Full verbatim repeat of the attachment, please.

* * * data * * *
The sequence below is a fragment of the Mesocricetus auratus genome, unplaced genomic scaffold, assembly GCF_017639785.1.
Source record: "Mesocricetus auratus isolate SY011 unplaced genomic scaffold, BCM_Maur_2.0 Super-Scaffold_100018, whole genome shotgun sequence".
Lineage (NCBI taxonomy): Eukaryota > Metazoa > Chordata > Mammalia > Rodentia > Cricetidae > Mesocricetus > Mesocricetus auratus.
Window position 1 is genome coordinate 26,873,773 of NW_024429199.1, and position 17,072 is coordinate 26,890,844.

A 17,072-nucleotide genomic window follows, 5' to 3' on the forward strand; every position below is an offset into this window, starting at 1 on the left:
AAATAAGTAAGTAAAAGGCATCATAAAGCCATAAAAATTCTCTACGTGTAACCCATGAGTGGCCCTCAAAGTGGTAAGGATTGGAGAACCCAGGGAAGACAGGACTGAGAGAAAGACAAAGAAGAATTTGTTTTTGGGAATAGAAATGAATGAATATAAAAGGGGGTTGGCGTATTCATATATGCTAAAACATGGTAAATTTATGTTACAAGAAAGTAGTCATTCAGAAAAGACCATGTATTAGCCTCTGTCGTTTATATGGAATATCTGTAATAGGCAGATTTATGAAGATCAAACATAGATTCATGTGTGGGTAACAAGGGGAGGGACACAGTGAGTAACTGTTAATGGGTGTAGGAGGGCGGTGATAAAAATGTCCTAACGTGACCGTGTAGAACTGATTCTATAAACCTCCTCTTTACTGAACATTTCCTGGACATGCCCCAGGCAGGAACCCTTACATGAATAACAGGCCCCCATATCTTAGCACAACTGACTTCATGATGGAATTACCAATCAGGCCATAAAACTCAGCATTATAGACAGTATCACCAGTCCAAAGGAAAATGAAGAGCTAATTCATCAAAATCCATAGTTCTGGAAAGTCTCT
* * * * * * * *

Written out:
The sequence below is a fragment of the Mesocricetus auratus genome, unplaced genomic scaffold, assembly GCF_017639785.1.
Source record: "Mesocricetus auratus isolate SY011 unplaced genomic scaffold, BCM_Maur_2.0 Super-Scaffold_100018, whole genome shotgun sequence".
Lineage (NCBI taxonomy): Eukaryota > Metazoa > Chordata > Mammalia > Rodentia > Cricetidae > Mesocricetus > Mesocricetus auratus.
Window position 1 is genome coordinate 26,873,773 of NW_024429199.1, and position 17,072 is coordinate 26,890,844.

A 17,072-nucleotide genomic window follows, 5' to 3' on the forward strand; every position below is an offset into this window, starting at 1 on the left:
AAATAAGTAAGTAAAAGGCATCATAAAGCCATAAAAATTCTCTACGTGTAACCCATGAGTGGCCCTCAAAGTGGTAAGGATTGGAGAACCCAGGGAAGACAGGACTGAGAGAAAGACAAAGAAGAATTTGTTTTTGGGAATAGAAATGAATGAATATAAAAGGGGGTTGGCGTATTCATATATGCTAAAACATGGTAAATTTATGTTACAAGAAAGTAGTCATTCAGAAAAGACCATGTATTAGCCTCTGTCGTTTATATGGAATATCTGTAATAGGCAGATTTATGAAGATCAAACATAGATTCATGTGTGGGTAACAAGGGGAGGGACACAGTGAGTAACTGTTAATGGGTGTAGGAGGGCGGTGATAAAAATGTCCTAACGTGACCGTGTAGAACTGATTCTATAAACCTCCTCTTTACTGAACATTTCCTGGACATGCCCCAGGCAGGAACCCTTACATGAATAACAGGCCCCCATATCTTAGCACAACTGACTTCATGATGGAATTACCAATCAGGCCATAAAACTCAGCATTATAGACAGTATCACCAGTCCAAAGGAAAATGAAGAGCTAATTCATCAAAATCCATAGTTCTGGAAAGTCTCT